CG: For me it usually starts with a phrase or a piece of description that the world around me offers up. From there, the poem starts to take shape and I get a basic idea of what I would like the reader to take away. The revision process is when I tighten the language and the extended metaphor so that my intent is clear. This is the most natural way to write, I think. I have written with a collection concept in mind, as with Heroes’ Tunnel, and it is a really tough process. I think this is why you see a lot of poetry collections out there that are loosely held together by abstraction. I don’t think this devalues the writing in any way. A good poem is a good poem, but I personally feel like I am wasting my time if I am not writing towards a clear narrative collection. That’s just me. I must have been a novelist in my past life. In my current incarnation though, my ADD is too aggressive for prose.
KC: Tell us about the title, which is beautiful. Amidst all the sports imagery, this snow is a gorgeous stand- out.
CG: I really struggle with titling. In the early drafts the majority of the poems had titles like “Driving with Frankie, Winter.” A lot of the feedback I received was focused there, so I went on a titling binge. Towards the end I was really losing steam. The poem the collection is named for features Frankie and the speaker driving home from the bar in a snow storm. I Googled “snow”, “snowflakes”, etc. One of the first things that popped up was that phrase, six-fold radial symmetry. I don’t know how it contributes to the collection, but I’m sure if you brought it to an AP lang class somebody could figure out the connection. If I’m being honest, I just think it sounds awesome.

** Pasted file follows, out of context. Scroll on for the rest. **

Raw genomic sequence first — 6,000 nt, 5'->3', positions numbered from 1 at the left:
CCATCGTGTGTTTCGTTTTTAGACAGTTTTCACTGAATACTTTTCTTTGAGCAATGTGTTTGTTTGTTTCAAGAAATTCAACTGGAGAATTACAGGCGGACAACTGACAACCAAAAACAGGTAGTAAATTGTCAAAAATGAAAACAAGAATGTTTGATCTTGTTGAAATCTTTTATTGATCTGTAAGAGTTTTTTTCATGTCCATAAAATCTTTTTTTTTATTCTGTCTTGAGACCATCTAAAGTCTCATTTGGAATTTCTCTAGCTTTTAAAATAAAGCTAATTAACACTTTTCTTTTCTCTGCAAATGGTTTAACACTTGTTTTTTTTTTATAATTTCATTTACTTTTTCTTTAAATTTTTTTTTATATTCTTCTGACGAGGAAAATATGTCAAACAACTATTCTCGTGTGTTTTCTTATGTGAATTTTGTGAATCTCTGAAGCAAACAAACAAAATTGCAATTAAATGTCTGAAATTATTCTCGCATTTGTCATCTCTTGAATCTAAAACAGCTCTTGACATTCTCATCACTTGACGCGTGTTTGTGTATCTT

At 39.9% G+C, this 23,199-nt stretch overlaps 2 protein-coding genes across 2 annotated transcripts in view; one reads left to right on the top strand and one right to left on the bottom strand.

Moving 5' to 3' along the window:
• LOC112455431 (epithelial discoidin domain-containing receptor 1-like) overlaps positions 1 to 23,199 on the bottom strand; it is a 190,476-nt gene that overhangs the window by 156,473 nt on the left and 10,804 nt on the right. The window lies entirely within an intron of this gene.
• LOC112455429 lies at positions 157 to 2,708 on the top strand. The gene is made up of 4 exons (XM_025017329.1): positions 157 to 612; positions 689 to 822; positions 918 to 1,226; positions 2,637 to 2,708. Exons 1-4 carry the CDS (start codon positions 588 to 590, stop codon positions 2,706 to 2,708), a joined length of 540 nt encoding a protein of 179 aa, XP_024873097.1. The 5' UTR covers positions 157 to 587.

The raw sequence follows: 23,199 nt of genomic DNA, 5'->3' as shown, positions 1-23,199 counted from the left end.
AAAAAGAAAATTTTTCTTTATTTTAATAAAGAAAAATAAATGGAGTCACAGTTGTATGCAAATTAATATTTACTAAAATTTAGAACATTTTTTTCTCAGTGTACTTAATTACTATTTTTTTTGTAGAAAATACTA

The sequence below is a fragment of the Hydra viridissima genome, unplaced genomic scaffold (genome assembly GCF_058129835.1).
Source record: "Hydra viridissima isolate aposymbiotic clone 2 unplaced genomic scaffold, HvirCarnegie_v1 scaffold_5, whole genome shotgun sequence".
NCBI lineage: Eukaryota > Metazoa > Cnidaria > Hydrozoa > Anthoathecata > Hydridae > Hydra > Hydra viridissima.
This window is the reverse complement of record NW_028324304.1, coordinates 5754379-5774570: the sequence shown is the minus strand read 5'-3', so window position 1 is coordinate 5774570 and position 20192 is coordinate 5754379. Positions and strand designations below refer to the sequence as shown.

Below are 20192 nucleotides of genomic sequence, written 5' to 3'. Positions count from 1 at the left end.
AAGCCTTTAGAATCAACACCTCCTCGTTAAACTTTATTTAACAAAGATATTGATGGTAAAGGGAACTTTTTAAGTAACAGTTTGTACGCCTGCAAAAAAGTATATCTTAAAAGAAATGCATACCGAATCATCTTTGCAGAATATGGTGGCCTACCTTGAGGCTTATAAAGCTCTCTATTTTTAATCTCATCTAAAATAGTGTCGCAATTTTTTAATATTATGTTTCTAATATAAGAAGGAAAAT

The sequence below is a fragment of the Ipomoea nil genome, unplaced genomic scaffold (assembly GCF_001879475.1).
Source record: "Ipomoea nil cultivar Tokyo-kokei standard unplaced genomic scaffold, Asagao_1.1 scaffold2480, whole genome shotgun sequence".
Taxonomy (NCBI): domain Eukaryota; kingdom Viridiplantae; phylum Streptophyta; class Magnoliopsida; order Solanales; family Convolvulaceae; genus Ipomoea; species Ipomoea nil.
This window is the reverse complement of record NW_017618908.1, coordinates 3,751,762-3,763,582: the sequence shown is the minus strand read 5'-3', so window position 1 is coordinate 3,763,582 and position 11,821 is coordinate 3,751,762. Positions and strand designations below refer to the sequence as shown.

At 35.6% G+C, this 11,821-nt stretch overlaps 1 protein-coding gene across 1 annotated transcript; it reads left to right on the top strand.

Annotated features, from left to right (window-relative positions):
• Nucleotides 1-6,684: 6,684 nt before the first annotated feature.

KC: What do you do when you are not writing?
CG: I am a middle school teacher in New Haven, so that is usually the thing that pulls me away from writing (in the most positive way possible). I love my students and the work I do on the achievement gap. They are my heroes. At this point in my life, being a teacher is so much more central to my identity than being a writer.
I am also an assistant high school football coach at my alma mater, which is so much fun. I like to work out though I’m not super outdoorsy. I’m more of a gym/free weights guy. I’ve recently started golfing a bit. I play with my old man who is retired and plays like twice a week. It’s one of those full circle experiences. He’s helping me with the mechanics through the guise of trash talk. It’s like little league baseball all over again. I love it.
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The Six- Fold Radial Symmetry of Snow is available through the Zoetic Press website.
Kolleen Carney is a poet and Associate Editor for Zoetic Press.